5th Jun 2023 @ 2:16 pm

Tour guide David Penney and his gang visit the Barranco de Elvira Sánchez in Haría to get an eyeful of the amazing flower show that transforms Lanzarote in the first part of the year.

Barranco is the Spanish word for a ravine or gully that channels rainwater downhill. On a dry island such as Lanzarote, these places can be an oasis of life in a barren, dry landscape, but they’re never more marvellous than they are right now.

After parking in the centre of Haría (there is a big public car park behind the square), we set off walking along Calle Cesar Manrique, where I pointed out that dozens of the older properties have a bucket mounted over their aljibe (water tank). The barranco was a key part of their lives as the rain water ran down from the hills and replenished the aljibes regularly, there is a big communal aljibe opposite the Ayuntamiento building also.

We pass by some nice properties including the Casa Museo de Cesar Manrique, which was the private home of the famous man and the place he was living up until the day of his death. The road takes us up past the school and sports centre and then quickly becomes a farmer’s track.

Very soon, we leave the town behind us and find ourselves surrounded by spectacular fields of grass and wildflowers, which have given a particularly magnificent display this year after several days of rain showers. This is why we chose this month to enjoy this area, and it certainly has been worth waiting for, with an above average amount of greenery and flowers.

I often hear some local people comment that “The rain is welcomed by the farmers and not welcomed by the tourists.” Well, I only wish that more tourists could get to see this side of Lanzarote. So many are only here in the summer, when the land is almost barren and dried-out by the winds and the sun, and they miss out on this, the real Lanzarote.

I have been walking in this area several times recently. I enjoy hearing that it is more like Ireland than Lanzarote and I warmly smile as it reminds me of the Scottish Highlands where I was living 16 years ago.

Watch out for loose rocks on the bed of the barranco. The ravine can become a torrent during heavy showers, and this can displace rocks, meaning they could give way beneath your feet.

Agave plants are on both sides, and you will see places where the plant has been cut back a wee bit by walkers to avoid the spikes, which are like sharp steel pins. Nevertheless, this is a plant you don’t want to get too close to, so take care.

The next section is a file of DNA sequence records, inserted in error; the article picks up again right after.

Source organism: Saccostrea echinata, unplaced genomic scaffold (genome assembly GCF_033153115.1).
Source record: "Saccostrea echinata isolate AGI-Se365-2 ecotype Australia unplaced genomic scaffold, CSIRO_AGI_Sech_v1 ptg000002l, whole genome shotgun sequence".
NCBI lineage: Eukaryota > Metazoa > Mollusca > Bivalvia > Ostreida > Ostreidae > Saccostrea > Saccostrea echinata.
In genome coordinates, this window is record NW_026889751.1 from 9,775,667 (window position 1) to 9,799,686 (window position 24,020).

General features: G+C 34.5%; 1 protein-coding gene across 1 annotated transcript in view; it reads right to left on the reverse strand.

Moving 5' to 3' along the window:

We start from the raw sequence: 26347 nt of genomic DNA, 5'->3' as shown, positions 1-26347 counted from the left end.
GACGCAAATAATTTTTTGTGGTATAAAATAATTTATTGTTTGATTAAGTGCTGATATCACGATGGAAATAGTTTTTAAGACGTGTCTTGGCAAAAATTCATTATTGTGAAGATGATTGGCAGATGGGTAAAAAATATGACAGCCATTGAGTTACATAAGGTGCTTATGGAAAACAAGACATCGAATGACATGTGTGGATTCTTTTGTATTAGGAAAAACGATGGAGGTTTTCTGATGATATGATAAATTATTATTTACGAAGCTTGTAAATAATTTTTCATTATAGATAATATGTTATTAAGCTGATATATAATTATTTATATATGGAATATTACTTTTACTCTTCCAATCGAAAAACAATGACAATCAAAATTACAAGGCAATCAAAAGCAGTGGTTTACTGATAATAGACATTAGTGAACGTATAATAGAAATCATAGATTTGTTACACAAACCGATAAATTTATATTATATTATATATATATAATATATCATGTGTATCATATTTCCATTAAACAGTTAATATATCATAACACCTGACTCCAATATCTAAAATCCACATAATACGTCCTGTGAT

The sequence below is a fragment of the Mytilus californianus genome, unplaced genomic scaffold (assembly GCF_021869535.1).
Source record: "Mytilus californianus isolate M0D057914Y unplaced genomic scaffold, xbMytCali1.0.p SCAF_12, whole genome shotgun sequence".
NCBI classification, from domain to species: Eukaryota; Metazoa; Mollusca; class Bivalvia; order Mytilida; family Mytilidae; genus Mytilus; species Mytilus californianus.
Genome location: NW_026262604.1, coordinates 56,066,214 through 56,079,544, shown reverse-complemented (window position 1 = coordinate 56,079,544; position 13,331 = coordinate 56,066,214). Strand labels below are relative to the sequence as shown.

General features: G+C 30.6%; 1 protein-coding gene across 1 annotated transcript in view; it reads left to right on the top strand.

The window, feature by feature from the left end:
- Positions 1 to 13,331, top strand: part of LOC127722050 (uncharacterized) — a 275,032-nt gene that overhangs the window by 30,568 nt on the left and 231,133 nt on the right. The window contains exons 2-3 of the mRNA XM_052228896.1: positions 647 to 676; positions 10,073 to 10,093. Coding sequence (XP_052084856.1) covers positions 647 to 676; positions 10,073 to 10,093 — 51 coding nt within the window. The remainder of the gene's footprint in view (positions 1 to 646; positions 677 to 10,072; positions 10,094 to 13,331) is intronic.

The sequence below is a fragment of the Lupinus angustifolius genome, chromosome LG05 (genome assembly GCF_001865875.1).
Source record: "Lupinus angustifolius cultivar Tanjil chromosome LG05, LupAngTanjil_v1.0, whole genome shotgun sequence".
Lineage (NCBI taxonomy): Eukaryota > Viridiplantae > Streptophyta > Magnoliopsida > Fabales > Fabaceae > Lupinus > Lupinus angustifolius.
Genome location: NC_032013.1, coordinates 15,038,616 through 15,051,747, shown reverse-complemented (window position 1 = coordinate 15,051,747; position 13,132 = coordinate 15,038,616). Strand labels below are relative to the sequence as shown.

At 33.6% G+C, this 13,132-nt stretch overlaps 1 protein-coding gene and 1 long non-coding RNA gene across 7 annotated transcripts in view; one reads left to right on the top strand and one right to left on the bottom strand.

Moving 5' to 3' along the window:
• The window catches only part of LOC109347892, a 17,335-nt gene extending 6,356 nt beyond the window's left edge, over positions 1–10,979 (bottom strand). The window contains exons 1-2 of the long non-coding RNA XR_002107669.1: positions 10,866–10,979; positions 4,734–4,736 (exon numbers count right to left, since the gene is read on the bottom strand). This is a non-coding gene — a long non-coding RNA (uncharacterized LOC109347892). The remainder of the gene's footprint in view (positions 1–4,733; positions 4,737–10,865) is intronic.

There is an abundance of wild fennel and the tabaiba plant all along the sides as we trek up the path and both are looking very healthy right now. We just have to stop and photograph the carpets of wildflowers covering the fields of grass. Many have a yellow blanket or purple covering and there are masses of margaritas. The vegetation brings insects, which attract the birds and so the cycle continues.

With all of the stuff going on in the world right now, it really is a time of appreciation to be fortunate to be away from the “other distractions” around us.

We tackled this trek on what has been the hottest day of the year so far with temperatures of 28 degrees during the day. I overheated and stopped off for a short break in the shade and momentarily fell asleep for a few minutes while I cooled down.

We continued up towards the Valle de Malpaso and climbed out of the barranco at the bend of the main track, which is where many people stop off before climbing up further to El Bosquecillo.

We turned right on the track as this was a circular walk, but the alternative is to continue up the barranco to the ridge of El Risco.

Here, views of Haría are laid out in front of us. The path is wide enough for a farmer’s vehicle and we saw several attending their fields. This is good territory for the farmers as the clouds disperse their moisture in to the ground and it makes better growing conditions.

This track is called Calle Rincón de Aganada, and it brings us to a viewpoint known by the locals as Mirador Rincón de Haría. We stopped here to admire the view back down the coast to Famara and over the ocean, which is often a spot where locals from the town walk up to watch the sunset.

From here it is an easy, gradual downhill walk back along the track into the town.

On the other side of the barranco is a private home owned by some friends called David and Birgit who have an amazing garden with so many different plant species, many of which are native plants and even have frogs and owls residing in their garden. The don’t use pesticides on their plants, they prefer to leave the job of eating the flies and mozzies to the lizards and geckos.

We are now back into the residential streets. Time for a well-earned cold beer or coffee while we check over our photos.


This is a circular 6km walk that should take you approximately 2 and a half hours to complete. The terrain is easy but slightly challenging in the barranco.

The number 7 and 26 buses will take you to Haría if you don’t want to use your car.

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